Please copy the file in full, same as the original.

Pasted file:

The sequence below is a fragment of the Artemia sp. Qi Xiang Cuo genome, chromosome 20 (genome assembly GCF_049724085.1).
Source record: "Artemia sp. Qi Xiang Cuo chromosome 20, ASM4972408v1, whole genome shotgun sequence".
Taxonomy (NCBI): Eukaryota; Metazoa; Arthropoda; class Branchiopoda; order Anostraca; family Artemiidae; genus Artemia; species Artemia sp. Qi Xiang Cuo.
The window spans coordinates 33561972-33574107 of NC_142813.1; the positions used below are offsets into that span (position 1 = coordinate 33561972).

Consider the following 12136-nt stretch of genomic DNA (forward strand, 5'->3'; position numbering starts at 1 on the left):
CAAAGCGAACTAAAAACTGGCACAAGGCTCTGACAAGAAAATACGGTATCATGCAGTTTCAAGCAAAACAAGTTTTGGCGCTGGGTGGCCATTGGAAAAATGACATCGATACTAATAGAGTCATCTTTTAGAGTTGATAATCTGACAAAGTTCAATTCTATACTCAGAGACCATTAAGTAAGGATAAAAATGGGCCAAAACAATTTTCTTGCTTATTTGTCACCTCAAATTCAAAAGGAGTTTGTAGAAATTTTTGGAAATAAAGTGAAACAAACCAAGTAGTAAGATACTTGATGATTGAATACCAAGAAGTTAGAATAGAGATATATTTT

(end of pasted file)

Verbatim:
The sequence below is a fragment of the Artemia sp. Qi Xiang Cuo genome, chromosome 20 (genome assembly GCF_049724085.1).
Source record: "Artemia sp. Qi Xiang Cuo chromosome 20, ASM4972408v1, whole genome shotgun sequence".
Taxonomy (NCBI): Eukaryota; Metazoa; Arthropoda; class Branchiopoda; order Anostraca; family Artemiidae; genus Artemia; species Artemia sp. Qi Xiang Cuo.
The window spans coordinates 33561972-33574107 of NC_142813.1; the positions used below are offsets into that span (position 1 = coordinate 33561972).

Consider the following 12136-nt stretch of genomic DNA (forward strand, 5'->3'; position numbering starts at 1 on the left):
CAAAGCGAACTAAAAACTGGCACAAGGCTCTGACAAGAAAATACGGTATCATGCAGTTTCAAGCAAAACAAGTTTTGGCGCTGGGTGGCCATTGGAAAAATGACATCGATACTAATAGAGTCATCTTTTAGAGTTGATAATCTGACAAAGTTCAATTCTATACTCAGAGACCATTAAGTAAGGATAAAAATGGGCCAAAACAATTTTCTTGCTTATTTGTCACCTCAAATTCAAAAGGAGTTTGTAGAAATTTTTGGAAATAAAGTGAAACAAACCAAGTAGTAAGATACTTGATGATTGAATACCAAGAAGTTAGAATAGAGATATATTTT